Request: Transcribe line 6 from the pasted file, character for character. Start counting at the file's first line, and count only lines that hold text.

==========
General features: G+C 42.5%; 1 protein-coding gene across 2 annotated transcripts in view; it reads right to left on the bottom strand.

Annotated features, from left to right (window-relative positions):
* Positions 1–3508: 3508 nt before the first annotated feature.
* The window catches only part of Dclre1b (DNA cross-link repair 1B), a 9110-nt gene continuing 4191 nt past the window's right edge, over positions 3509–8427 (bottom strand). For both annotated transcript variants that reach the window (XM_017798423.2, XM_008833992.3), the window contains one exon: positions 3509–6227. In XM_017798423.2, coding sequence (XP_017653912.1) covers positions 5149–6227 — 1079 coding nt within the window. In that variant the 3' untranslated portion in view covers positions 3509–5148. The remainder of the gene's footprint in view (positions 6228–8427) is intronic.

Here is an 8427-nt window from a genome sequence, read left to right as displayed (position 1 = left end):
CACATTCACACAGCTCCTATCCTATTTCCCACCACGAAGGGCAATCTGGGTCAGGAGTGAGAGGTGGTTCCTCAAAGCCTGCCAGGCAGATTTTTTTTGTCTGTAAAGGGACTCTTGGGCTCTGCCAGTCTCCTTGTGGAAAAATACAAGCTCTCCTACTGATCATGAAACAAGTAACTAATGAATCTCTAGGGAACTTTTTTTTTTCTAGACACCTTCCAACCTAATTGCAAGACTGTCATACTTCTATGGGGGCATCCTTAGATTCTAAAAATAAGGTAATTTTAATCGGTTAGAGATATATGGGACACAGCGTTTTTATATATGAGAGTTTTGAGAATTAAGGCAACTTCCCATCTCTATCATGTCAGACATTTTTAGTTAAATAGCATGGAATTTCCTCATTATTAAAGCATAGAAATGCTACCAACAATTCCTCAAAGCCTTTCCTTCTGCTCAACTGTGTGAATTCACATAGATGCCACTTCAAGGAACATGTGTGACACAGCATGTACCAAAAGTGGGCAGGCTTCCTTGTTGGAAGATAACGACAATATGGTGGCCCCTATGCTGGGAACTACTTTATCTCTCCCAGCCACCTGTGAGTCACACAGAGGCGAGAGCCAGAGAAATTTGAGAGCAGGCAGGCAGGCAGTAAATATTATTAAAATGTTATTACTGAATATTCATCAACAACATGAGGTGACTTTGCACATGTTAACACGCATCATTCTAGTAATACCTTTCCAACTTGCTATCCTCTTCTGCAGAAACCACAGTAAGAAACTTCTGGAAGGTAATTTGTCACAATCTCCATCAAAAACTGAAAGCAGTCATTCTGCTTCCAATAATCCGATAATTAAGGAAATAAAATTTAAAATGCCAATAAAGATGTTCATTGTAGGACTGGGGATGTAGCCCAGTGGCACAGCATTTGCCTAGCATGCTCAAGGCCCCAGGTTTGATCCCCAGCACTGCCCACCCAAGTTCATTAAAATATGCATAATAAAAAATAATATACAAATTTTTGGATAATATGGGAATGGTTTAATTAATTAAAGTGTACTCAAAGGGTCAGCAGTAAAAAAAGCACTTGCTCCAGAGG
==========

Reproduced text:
CACATTCACACAGCTCCTATCCTATTTCCCACCACGAAGGGCAATCTGGGTCAGGAGTGAGAGGTGGTTCCTCAAAGCCTGCCAGGCAGATTTTTTTTGTCTGTAAAGGGACTCTTGGGCTCTGCCAGTCTCCTTGTGGAAAAATACAAGCTCTCCTACTGATCATGAAACAAGTAACTAATGAATCTCTAGGGAACTTTTTTTTTTCTAGACACCTTCCAACCTAATTGCAAGACTGTCATACTTCTATGGGGGCATCCTTAGATTCTAAAAATAAGGTAATTTTAATCGGTTAGAGATATATGGGACACAGCGTTTTTATATATGAGAGTTTTGAGAATTAAGGCAACTTCCCATCTCTATCATGTCAGACATTTTTAGTTAAATAGCATGGAATTTCCTCATTATTAAAGCATAGAAATGCTACCAACAATTCCTCAAAGCCTTTCCTTCTGCTCAACTGTGTGAATTCACATAGATGCCACTTCAAGGAACATGTGTGACACAGCATGTACCAAAAGTGGGCAGGCTTCCTTGTTGGAAGATAACGACAATATGGTGGCCCCTATGCTGGGAACTACTTTATCTCTCCCAGCCACCTGTGAGTCACACAGAGGCGAGAGCCAGAGAAATTTGAGAGCAGGCAGGCAGGCAGTAAATATTATTAAAATGTTATTACTGAATATTCATCAACAACATGAGGTGACTTTGCACATGTTAACACGCATCATTCTAGTAATACCTTTCCAACTTGCTATCCTCTTCTGCAGAAACCACAGTAAGAAACTTCTGGAAGGTAATTTGTCACAATCTCCATCAAAAACTGAAAGCAGTCATTCTGCTTCCAATAATCCGATAATTAAGGAAATAAAATTTAAAATGCCAATAAAGATGTTCATTGTAGGACTGGGGATGTAGCCCAGTGGCACAGCATTTGCCTAGCATGCTCAAGGCCCCAGGTTTGATCCCCAGCACTGCCCACCCAAGTTCATTAAAATATGCATAATAAAAAATAATATACAAATTTTTGGATAATATGGGAATGGTTTAATTAATTAAAGTGTACTCAAAGGGTCAGCAGTAAAAAAAGCACTTGCTCCAGAGG